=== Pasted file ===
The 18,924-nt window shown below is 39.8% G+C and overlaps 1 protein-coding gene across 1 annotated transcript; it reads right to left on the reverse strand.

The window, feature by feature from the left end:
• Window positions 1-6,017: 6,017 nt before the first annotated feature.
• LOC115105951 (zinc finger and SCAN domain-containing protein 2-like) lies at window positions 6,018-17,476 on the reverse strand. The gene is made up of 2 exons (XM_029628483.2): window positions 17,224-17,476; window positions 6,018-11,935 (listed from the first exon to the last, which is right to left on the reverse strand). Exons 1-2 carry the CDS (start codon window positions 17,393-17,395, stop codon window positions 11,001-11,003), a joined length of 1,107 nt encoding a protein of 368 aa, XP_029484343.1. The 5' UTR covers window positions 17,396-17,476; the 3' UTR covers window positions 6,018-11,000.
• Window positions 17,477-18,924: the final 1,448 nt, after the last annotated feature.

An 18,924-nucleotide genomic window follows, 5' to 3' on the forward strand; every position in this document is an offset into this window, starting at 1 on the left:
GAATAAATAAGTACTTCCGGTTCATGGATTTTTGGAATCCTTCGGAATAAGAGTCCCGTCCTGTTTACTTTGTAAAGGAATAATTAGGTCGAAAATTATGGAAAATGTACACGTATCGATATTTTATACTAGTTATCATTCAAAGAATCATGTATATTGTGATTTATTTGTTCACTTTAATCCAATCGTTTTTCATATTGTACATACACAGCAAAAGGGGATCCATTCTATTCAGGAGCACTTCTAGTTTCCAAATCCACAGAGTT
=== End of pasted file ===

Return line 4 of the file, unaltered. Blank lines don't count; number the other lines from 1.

• LOC115105951 (zinc finger and SCAN domain-containing protein 2-like) lies at window positions 6,018-17,476 on the reverse strand. The gene is made up of 2 exons (XM_029628483.2): window positions 17,224-17,476; window positions 6,018-11,935 (listed from the first exon to the last, which is right to left on the reverse strand). Exons 1-2 carry the CDS (start codon window positions 17,393-17,395, stop codon window positions 11,001-11,003), a joined length of 1,107 nt encoding a protein of 368 aa, XP_029484343.1. The 5' UTR covers window positions 17,396-17,476; the 3' UTR covers window positions 6,018-11,000.